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Investment income and income tax

Registered vs. non-registered savings plans

When you open a registered savings plan, you sign an account agreement with the financial institution. Your institution is then required to register the terms of the agreement with Canada Revenue Agency.

Your financial institution must report all the transactions you make in this account. Amounts deposited and withdrawn are subject to specific restrictions.

RRSPs and RRIFs are the best-known of these plans, offering deferred income tax until the time of withdrawal. An alternative savings plan is the Tax-Free Savings Account (TFSA). In a TFSA, no income tax is due on earned income (interest, dividends and capital gains) as long as the rules governing deposits and withdrawals are followed.

Non-registered saving plans are simply savings accounts. Financial institutions are only obligated to report the income (interest earned) on the account annually. You're free to deposit and withdraw funds at any time.

How income is taxed

Income from investments held in non-registered accounts is taxed at different rates based on whether it comes from interest, dividends or capital gains.

Interest income is taxable annually even if it hasn't been paid out, such as in the case of accrued interest. This rule does not apply to the non-guaranteed portion of market-linked guaranteed investments.

Capital gains, or profits made from the sale of property, are taxed at 50%. This means that only half of the amount gained is taxable.

Example: If you buy a share at $12 and sell it for $20, you'll have a capital gain of $8. Therefore, $4 of the capital gain is taxable.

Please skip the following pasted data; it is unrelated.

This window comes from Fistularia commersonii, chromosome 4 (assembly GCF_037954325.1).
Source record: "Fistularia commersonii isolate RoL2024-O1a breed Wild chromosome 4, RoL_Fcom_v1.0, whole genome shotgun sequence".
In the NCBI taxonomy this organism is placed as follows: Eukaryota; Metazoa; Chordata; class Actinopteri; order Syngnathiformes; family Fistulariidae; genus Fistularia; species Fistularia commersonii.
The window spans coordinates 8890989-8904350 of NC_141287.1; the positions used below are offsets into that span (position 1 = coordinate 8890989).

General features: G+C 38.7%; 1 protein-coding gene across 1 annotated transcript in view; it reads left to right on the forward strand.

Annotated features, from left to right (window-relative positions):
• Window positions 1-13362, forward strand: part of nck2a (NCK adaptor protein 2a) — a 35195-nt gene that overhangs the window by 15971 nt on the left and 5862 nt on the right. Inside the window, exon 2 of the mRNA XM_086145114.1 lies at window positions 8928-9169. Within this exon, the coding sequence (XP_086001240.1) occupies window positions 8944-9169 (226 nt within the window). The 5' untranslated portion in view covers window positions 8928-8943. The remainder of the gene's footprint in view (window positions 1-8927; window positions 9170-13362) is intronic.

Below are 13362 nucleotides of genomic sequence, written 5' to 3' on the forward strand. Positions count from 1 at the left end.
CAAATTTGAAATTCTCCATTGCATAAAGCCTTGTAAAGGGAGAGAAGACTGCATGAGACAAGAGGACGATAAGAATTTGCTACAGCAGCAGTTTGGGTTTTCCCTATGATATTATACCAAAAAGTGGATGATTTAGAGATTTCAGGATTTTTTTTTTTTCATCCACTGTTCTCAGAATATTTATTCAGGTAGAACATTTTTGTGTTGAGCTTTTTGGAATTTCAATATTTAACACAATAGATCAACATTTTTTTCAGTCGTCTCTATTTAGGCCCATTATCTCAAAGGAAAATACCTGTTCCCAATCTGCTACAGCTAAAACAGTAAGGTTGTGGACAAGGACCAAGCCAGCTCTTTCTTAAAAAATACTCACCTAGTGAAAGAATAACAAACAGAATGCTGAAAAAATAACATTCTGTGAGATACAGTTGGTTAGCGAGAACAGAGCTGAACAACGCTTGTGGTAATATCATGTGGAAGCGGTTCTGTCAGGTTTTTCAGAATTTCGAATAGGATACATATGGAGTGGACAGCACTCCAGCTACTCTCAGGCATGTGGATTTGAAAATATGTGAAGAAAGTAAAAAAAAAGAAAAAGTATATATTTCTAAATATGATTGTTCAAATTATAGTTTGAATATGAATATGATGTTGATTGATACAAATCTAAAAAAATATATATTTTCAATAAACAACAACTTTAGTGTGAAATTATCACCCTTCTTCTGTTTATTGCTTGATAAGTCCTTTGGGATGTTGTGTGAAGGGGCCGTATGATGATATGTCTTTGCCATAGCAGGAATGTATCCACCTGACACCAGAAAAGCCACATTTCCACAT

Dividends are payments made by a company to shareholders based on the proportion of shares they each hold. Dividends are taxable the year in which they are declared and entitle shareholders to a tax credit.

Find out more about the taxable amount of dividends.

Which investments should you hold outside your RRSP?

To answer this question, you have to know how investment income is taxed.

Fixed-income securities (such as term savings and bonds) yield regular interest income, while stock issues generate capital gains and, in somecases, dividends.

Since interest income is more heavily taxed, it is better to keep interest-generating investments in a registered plan like a TFSA or RRSP.

On the other hand, capital gains and dividends are taxed at a lower rate. This means you can hold stock issues outside a registered plan, since the taxes will not greatly reduce your return.

Tools and tips

RRSP 101

Learn the basic rules of a registered retirement savings plan.

Read tip - RRSP 101

TFSA at a glance

Find out how a TSFA works.

Read tip - Understanding TFSAs

RRSP: Don't wait!

The sooner you start contributing, the better!

Read tip - The advantages of making early RRSP contributions

TFSAs in 16 questions

Everything there is to know about TFSAs.

Read tip - Essential questions about TFSAs

Unused RRSP contribution room

If you haven't been contributing your maximum, you can catch up by using your unused contribution room in subsequent years.

Read tip - Using your unused contribution room

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